And it couldn’t be easier to gain access. All you have to do is fill out a registration form and place a small deposit and you’ll be on your way to watching the drama – no paperwork, tedious details or lump sums needed. 

Is there a dress code?

Cheltenham Festivals are largely synonymous with fancy dress, therefore those attending are expected to impress with their outfits.

However, it’s also practical to err with the side of caution, especially considering the temperamental nature of British weather. This applies to both shoewear – remember that there’s plenty of grass and mud about – as well as your choice of hat.

Any outfits that come across as offensive or ostentatious can be declined entry to the races, especially in particular enclosures, such as the Club Enclosure.

How much are Cheltenham tickets?

Tickets range from £25 to over £140 depending on which day or stand you are looking for.

 You’ll want to buy ahead, as Cheltenham tickets are in high demand and are normally very quickly sold out. Fortunately, we’ve made it easier for you by providing online services that’ll allow you to buy tickets for this year’s Festival here.

Can I purchase tickets on the day?

Considering the nature of this event, if you haven’t bought tickets in advance, it’s highly unlikely that you’ll be able to snap any up the morning or night before Cheltenham Day 1 – Champions Day.

Sure, there are always touts offering passage into individual races at the start of each day – Champions, Ladies, St Patrick, and the Gold Cup finale – but these are subject to availability.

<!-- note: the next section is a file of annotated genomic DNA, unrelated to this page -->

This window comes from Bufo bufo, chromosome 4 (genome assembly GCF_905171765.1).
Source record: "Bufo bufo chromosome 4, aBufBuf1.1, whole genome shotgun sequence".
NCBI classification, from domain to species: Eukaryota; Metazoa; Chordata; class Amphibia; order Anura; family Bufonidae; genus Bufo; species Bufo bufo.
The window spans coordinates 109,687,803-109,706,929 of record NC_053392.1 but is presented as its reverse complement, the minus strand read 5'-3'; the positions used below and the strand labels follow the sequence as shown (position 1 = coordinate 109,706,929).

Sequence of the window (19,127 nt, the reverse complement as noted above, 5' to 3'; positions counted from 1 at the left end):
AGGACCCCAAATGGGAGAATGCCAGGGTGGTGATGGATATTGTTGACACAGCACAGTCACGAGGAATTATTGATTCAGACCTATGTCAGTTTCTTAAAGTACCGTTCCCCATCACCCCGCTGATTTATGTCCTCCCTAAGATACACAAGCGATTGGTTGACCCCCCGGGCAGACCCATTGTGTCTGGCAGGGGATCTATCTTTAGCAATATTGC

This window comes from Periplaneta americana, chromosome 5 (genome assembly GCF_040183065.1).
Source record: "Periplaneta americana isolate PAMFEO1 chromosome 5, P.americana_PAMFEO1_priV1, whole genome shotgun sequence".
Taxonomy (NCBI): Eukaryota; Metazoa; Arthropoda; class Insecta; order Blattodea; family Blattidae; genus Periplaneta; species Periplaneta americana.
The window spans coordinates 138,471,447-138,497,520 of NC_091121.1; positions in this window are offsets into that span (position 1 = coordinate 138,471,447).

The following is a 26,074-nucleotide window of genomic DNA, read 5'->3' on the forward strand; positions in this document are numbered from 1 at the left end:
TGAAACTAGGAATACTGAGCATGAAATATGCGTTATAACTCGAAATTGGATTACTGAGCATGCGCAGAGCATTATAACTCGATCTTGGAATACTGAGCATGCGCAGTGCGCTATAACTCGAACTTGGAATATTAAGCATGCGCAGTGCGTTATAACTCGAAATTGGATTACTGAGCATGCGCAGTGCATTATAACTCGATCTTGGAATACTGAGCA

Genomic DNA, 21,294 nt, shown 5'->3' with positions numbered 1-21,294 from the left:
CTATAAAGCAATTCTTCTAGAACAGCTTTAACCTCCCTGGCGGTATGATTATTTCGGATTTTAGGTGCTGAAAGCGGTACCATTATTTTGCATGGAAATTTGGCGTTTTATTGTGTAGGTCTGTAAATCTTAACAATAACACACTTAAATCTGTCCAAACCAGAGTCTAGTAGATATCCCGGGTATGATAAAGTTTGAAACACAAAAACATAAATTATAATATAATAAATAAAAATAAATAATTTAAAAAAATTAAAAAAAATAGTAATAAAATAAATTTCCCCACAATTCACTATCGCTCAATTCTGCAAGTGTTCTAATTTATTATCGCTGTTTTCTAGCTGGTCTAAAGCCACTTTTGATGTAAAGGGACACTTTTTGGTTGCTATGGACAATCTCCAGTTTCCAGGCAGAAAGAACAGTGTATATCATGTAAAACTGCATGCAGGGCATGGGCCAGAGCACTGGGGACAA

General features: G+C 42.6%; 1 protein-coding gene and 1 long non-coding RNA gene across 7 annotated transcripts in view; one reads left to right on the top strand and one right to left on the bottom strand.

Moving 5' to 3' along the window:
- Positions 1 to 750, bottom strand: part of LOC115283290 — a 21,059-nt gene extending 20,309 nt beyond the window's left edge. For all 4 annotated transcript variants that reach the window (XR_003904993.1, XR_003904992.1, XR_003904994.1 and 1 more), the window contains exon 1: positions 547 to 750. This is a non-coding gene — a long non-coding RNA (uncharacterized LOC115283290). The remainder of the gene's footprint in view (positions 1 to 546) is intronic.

Can I download my tickets or do I have to print them out?

Fortunately, as with most major sporting events, you can use your mobile to get into races by showing your tickets on the entry in PDF format.

If you wish to have a physical copy and print them out, you can do that too – the choice is yours!

Do I get a refund if the race meeting is abandoned?

If a race is abandoned before the first meeting of the day has taken place, then yes, a full refund will be in order. However, only a 50% refund will be given if the race is abandoned before the third race or feature race.

These Cheltenham tickets and refunds will take place online, as regrettably no cash refunds can be given on the day by Cheltenham services.

Who can attend the 2020 Cheltenham Festival?

Under 18s are allowed free access to the tournament, however, it is advisable to bring along ID if the child looks older than their age.

Over 18s require tickets and proof of age before entering. if they are bringing children or under 18s along, the children must be supervised at all times.

Racing in the Cheltenham area dates back 200 years to 1815 when the first recorded flat racing meeting was held on Nottingham Hill.